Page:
Day87

Sayward Junction RV Park[MAP]

Crossing the 50th parallel at Campbell River (Day 87)

Crossing the 50th parallel at Campbell River (Day 87)

I suffered today. I’m still tired from the hiking in Tofino and it was bloody hot with a headwind for the entire day. Stopped at a great outdoor gear/bike shop in Campbell River where I bought some spare spokes for the first time. The whole process took about half an hour. First they tried to measure the spokes on my bike then they were checking sizes on a computer program they had. I thought a spoke was a spoke, but turns out I have different sized spokes on my rear and front tyres. They’re now proudly attached to my bike frame with electrical tape. I feel more like a serious cyclist now. I should have got spare spokes ages ago, I knew something was missing in my life. My expertise for bicycle repair is limited to fixing a flat tyre. Maybe if I was to do this all again, I’d learn how to completely pull apart my bike and put it back together again before I started the trip. I got a quick “Replacing a Spoke 101” lesson from Dirk in Oregon but I wasn’t really paying attention. Anyway, it’ll never happen.

It was fifty miles between Campbell River and Sayward with nothing in between except waterless and toiletless rest stops. I stopped at one of the rest stops in the afternoon and fell asleep on a bench for forty minutes, I felt so weak and tired. Luckily I didn’t need to ride the extra six miles into Sayward, but instead camped at the highway junction.

In the US I was having corn grits for breakfast, a horrible tasteless gluten free cereal that I’d mix with peanut butter and nutella in order to make it bearable to eat. I haven’t found anything similar in the Canadian supermarkets. I had the inspiring idea today of having baked beans for brekkie. Beans twice a day.

What a great idea.

Day88

Telegraph Cove RV Park[MAP]

Telegraph Cove, Vancouver Island (Day 87)

Telegraph Cove, Vancouver Island (Day 87)

Telegraph Cove beach sunrise, Vancouver Island (Day 87)

Telegraph Cove beach sunrise, Vancouver Island (Day 87)

It took me ages to do the first twenty miles today. I started early at 6:30am (the sun rises at about 5:30am) and rode through miles and miles of commercial timber forest. There can hardly be anything more boring and tedious than riding through commercial forests. My baked beans breakfast didn’t help me much energy-wise, so at Woss I stopped in to get some snacks. They had a little restaurant at the gas station so I decided to try the egg and veggie breakfast and told the lady to skip the toast. She asked me if I was wheat-intolerant and offered me corn tortillas instead – it was great. It seemed to make all the difference, I think it’s the eggs. I met a guy who cleans the rest stop toilets along the highway, turns out he is a commercial diver. He told me about the world class diving in the area and gave me the number of a friend who does dive tours on the weekends.

The idea of being in such cold water is putting me off, and I think instead I will just head straight to Prince Rupert.

The turnoff to Telegraph Cove began with a long thirteen percent downhill which I’m going to enjoy struggling up tomorrow morning. The last five kilometres were a horrible corrugated road covered in a fine white powder sand that would fly up and cover me in dust every time a car went past. Telegraph Cove is a tourist trap, but has a nice little village on stilts and is a popular starting point for the $90 Orca watching tours.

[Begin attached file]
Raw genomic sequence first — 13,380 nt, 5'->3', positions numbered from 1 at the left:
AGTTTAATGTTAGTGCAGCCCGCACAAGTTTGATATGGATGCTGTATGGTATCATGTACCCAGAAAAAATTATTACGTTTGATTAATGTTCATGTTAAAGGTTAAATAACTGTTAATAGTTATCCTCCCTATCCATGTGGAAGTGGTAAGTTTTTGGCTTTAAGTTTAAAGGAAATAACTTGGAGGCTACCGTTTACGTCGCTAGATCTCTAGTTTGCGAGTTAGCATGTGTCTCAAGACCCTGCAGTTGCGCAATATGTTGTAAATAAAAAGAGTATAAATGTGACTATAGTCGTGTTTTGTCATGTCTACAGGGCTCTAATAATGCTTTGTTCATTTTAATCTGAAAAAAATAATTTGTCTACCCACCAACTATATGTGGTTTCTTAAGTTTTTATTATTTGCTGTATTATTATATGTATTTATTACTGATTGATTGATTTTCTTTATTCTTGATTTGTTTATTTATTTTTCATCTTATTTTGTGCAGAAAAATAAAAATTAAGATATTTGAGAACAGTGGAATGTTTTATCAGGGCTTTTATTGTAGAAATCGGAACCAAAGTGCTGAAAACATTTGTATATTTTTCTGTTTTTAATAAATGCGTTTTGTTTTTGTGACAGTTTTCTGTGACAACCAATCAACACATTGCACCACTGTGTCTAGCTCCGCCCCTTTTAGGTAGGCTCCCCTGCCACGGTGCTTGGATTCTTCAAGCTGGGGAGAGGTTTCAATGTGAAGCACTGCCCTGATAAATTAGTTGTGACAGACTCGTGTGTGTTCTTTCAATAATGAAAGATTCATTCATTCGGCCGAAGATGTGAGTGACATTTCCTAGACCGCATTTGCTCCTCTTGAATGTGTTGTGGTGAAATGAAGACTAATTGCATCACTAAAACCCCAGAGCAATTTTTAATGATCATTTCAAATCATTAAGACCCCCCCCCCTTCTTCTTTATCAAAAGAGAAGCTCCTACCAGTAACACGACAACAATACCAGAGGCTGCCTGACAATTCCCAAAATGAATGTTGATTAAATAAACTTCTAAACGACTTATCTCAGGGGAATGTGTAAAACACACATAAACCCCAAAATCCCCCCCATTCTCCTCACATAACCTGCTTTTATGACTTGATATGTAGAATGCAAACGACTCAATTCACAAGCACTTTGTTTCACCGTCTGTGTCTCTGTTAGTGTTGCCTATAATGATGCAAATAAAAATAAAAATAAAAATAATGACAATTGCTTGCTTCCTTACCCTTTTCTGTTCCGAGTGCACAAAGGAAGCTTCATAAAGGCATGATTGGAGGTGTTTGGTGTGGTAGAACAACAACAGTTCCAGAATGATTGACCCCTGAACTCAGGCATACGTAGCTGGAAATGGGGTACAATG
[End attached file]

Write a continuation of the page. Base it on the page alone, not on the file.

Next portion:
An uneventful day, more commercial forests. At one point I had to get driven through a construction area. While I was on the back of the pilot car, the driver called something out. Later he told me he’d seen a bear. Boris, the German from several days ago, told me he’d seen sixteen bears on his road trip so far. I’m still on number one, and that was back in California fifty days ago. Got a flat tyre later in the day; stupid me – I was looking out for bears and hit a big rock on the road. Even damaged my rim a little.

At the campgrounds I met a young German couple, Rolf and his very fine girlfriend, Dorit. They’d started riding from the middle of Canada four months ago but were now returning home to finish their Biology and Psychology studies. From what Rolf told me about the ferry up to Alaska, it sounds stupendous and I’m convinced now to go up as far as Haines.

Port Hardy (Day 89)

Port Hardy (Day 89)

Day90

Prince Rupert[MAP]

Ferry from Port Hardy to Prince Rupert (Day 90)

Ferry from Port Hardy to Prince Rupert (Day 90)

Caught the 7am ferry to Prince Rupert. It was a long time to spend on a boat. Even though it was beautiful, I did start getting sick of just seeing forest, forest, forest. Very beautiful but agonisingly monotonous. They should have a hot tub and a happy hour or something like that on the ferry. Or even better, a happy hour in the hot tub. I spent some of the hours reading my latest book, “The Killing Fields”, which I picked up at an RV park by swapping my old book “Cider House Rules” by John Irving. The most I’ve spent on a book so far is fifty cents. The highlight of the ferry trip was the $22 dinner buffet. I broke my gluten-free diet totally, but at least I broke it in style: four main meal plates of halibut and fresh salads, then three plates of desert. When I saw the profiteroles (cream puffs) I couldn’t resist; eleven of them.

Ferry from Port Hardy to Prince Rupert (Day 90)

Ferry from Port Hardy to Prince Rupert (Day 90)

Ferry from Port Hardy to Prince Rupert (Day 90)

Ferry from Port Hardy to Prince Rupert (Day 90)

Ferry from Port Hardy to Prince Rupert (Day 90)

Ferry from Port Hardy to Prince Rupert (Day 90)

Ferry from Port Hardy to Prince Rupert (Day 90)

Ferry from Port Hardy to Prince Rupert (Day 90)

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